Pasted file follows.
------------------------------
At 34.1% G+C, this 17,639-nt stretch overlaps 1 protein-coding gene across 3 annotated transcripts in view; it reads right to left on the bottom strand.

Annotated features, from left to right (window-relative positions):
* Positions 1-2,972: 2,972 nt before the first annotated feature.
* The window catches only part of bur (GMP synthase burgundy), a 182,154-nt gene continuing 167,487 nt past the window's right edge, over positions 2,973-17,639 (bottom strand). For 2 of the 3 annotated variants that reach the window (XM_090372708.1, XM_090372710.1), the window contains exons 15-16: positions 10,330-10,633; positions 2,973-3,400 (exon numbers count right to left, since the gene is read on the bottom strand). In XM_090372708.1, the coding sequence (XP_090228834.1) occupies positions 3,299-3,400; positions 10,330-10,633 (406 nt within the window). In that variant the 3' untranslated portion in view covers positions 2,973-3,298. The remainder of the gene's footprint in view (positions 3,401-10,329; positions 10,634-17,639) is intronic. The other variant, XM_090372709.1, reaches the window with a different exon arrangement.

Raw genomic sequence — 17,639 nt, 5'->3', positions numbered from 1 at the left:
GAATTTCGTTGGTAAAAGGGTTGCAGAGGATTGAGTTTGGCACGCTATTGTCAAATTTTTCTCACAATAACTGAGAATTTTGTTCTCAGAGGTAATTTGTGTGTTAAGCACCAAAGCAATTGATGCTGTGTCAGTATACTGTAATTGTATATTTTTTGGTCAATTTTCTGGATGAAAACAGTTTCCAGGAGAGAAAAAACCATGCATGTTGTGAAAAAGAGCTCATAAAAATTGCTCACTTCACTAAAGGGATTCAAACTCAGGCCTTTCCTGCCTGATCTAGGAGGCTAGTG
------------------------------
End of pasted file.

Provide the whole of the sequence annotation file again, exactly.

At 34.1% G+C, this 17,639-nt stretch overlaps 1 protein-coding gene across 3 annotated transcripts in view; it reads right to left on the bottom strand.

Annotated features, from left to right (window-relative positions):
* Positions 1-2,972: 2,972 nt before the first annotated feature.
* The window catches only part of bur (GMP synthase burgundy), a 182,154-nt gene continuing 167,487 nt past the window's right edge, over positions 2,973-17,639 (bottom strand). For 2 of the 3 annotated variants that reach the window (XM_090372708.1, XM_090372710.1), the window contains exons 15-16: positions 10,330-10,633; positions 2,973-3,400 (exon numbers count right to left, since the gene is read on the bottom strand). In XM_090372708.1, the coding sequence (XP_090228834.1) occupies positions 3,299-3,400; positions 10,330-10,633 (406 nt within the window). In that variant the 3' untranslated portion in view covers positions 2,973-3,298. The remainder of the gene's footprint in view (positions 3,401-10,329; positions 10,634-17,639) is intronic. The other variant, XM_090372709.1, reaches the window with a different exon arrangement.

Raw genomic sequence — 17,639 nt, 5'->3', positions numbered from 1 at the left:
GAATTTCGTTGGTAAAAGGGTTGCAGAGGATTGAGTTTGGCACGCTATTGTCAAATTTTTCTCACAATAACTGAGAATTTTGTTCTCAGAGGTAATTTGTGTGTTAAGCACCAAAGCAATTGATGCTGTGTCAGTATACTGTAATTGTATATTTTTTGGTCAATTTTCTGGATGAAAACAGTTTCCAGGAGAGAAAAAACCATGCATGTTGTGAAAAAGAGCTCATAAAAATTGCTCACTTCACTAAAGGGATTCAAACTCAGGCCTTTCCTGCCTGATCTAGGAGGCTAGTG